ALERT

Access info on COVID tests, vaccines, visitor policy, hospitalization data, and FAQs.

toggle mobile menu Menu
toggle search menu

Site Navigation

Supplemental

Menu

Pregnancy After Age 35

Pregnancy After Age 35

Overview

Most pregnancies after age 35 are healthy ones. But as you age beyond your mid-30s, some risks do increase. Your doctor will check you often to catch most problems early.

The main age-related risks are:

The risk of having a baby with certain chromosome problems increases with age. The number of pregnancies affected by a chromosome problem is about:footnote 1

  • 1 out of 110 at age 30.
  • 1 out of 84 at age 35.
  • 1 out of 40 at age 40.
  • 1 out of 12 at age 45.

Because of the increased risk as you age, your doctor or midwife may recommend that you consider testing for genetic conditions and birth defects. Screening tests can show the chance that a baby has certain conditions. Diagnostic tests can show for sure if the baby has certain conditions. What you choose may depend on your wishes, how far along you are in your pregnancy, your family health history, and what tests are available in your area.

Deciding about birth defects testing

The decision to test for birth defects is personal. There's a lot to think about, like what the results would mean to you, and how they might affect your choices.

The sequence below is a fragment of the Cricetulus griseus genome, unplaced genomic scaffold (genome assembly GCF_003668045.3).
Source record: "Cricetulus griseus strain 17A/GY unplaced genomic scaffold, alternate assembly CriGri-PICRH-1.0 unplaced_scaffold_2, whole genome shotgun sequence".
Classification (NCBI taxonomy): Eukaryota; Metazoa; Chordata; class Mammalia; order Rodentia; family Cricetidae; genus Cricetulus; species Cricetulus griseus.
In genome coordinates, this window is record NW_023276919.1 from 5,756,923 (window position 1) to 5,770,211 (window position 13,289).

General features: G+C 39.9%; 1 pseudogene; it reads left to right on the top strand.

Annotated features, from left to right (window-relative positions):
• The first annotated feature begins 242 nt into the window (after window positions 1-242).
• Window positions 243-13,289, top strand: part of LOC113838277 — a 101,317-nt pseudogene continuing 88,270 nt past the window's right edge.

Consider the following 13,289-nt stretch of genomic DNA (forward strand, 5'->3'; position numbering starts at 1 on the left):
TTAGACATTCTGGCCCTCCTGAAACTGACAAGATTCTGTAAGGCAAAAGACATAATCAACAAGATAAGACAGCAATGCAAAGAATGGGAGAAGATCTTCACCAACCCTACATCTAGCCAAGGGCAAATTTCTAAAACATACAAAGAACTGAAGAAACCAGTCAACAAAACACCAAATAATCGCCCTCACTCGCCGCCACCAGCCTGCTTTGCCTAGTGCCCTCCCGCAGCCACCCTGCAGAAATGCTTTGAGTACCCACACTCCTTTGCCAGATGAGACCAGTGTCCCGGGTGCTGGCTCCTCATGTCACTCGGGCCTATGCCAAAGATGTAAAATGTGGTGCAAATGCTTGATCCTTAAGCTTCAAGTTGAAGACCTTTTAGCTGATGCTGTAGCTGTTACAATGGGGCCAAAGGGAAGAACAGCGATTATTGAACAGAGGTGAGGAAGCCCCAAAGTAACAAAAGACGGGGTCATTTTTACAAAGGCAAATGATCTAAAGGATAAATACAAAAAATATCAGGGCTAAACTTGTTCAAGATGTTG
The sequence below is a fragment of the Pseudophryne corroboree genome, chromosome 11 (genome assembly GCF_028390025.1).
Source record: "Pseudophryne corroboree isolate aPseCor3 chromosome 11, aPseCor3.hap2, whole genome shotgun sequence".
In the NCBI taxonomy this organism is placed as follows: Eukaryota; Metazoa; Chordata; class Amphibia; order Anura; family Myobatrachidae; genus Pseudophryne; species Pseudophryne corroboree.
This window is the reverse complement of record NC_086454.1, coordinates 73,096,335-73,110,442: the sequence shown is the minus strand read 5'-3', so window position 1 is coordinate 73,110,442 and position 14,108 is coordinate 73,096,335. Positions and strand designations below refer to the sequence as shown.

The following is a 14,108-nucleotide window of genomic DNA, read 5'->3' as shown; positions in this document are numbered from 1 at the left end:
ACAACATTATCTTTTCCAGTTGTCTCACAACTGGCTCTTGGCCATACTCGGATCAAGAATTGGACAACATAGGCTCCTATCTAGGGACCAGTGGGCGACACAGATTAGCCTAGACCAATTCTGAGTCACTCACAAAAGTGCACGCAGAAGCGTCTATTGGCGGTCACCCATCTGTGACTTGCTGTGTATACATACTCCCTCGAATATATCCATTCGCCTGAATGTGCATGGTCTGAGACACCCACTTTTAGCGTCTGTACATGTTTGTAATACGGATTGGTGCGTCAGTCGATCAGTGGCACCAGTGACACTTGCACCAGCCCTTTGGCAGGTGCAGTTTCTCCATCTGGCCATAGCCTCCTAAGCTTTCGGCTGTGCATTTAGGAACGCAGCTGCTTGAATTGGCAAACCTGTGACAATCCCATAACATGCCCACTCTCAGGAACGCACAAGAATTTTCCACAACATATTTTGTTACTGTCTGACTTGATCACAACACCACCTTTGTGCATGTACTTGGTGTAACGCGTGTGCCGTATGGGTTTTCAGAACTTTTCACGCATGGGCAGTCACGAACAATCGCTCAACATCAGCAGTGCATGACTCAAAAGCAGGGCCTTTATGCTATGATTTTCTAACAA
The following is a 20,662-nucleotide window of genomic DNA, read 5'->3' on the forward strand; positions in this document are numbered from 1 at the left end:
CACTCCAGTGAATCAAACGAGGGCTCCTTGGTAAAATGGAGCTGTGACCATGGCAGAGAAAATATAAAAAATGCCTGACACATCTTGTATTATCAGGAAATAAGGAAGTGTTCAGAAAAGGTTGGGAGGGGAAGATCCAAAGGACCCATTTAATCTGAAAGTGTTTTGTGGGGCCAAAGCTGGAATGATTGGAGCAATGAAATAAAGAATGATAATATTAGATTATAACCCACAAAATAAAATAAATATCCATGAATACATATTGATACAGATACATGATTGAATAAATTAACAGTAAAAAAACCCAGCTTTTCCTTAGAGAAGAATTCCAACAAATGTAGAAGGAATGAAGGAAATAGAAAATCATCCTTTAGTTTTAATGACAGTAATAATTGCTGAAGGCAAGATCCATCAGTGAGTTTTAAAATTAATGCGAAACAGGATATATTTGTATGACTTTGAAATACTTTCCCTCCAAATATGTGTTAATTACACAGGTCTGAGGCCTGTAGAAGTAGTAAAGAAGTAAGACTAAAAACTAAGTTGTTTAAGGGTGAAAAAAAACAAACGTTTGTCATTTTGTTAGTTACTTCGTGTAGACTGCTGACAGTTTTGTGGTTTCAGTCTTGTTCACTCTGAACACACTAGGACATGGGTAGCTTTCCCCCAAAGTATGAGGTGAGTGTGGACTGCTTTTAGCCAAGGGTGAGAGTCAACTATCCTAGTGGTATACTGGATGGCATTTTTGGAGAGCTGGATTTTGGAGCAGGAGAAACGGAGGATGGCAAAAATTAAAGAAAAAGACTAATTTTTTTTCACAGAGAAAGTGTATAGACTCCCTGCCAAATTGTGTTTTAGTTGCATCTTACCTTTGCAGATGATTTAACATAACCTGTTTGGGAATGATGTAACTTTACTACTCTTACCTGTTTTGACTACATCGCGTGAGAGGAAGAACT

If you choose to have a test, you may want to talk with a genetic counselor. The counselor can talk with you about the reasons to have or not have the test. They can also help you find other resources for support and decision-making.

Having a healthy pregnancy

Taking great care of yourself is the best thing you can do for yourself and your baby. Get regular checkups, and eat a balanced diet. Try to get regular exercise and plenty of rest. And avoid smoking and alcohol and other things that could harm you and your baby.

Related Information

References

Citations

  1. American College of Obstetricians and Gynecologists (2020). Screening for fetal chromosomal abnormalities: ACOG Practice Bulletin No. 226. Obstetrics and Gynecology, 136(4): e48–e69. DOI: 10.1097/AOG.0000000000004084. Accessed October 20, 2020.

Credits

Current as of: June 16, 2021

Author: Healthwise Staff
Medical Review:
Sarah Marshall MD - Family Medicine
Adam Husney MD - Family Medicine
Kathleen Romito MD - Family Medicine
Kirtly Jones MD - Obstetrics and Gynecology

This information does not replace the advice of a doctor. Healthwise, Incorporated disclaims any warranty or liability for your use of this information. Your use of this information means that you agree to the Terms of Use. Healthwise is a URAC accredited health web site content provider. Privacy Policy. How this information was developed to help you make better health decisions.

© 1995- Healthwise, Incorporated. Healthwise, Healthwise for every health decision, and the Healthwise logo are trademarks of Healthwise, Incorporated.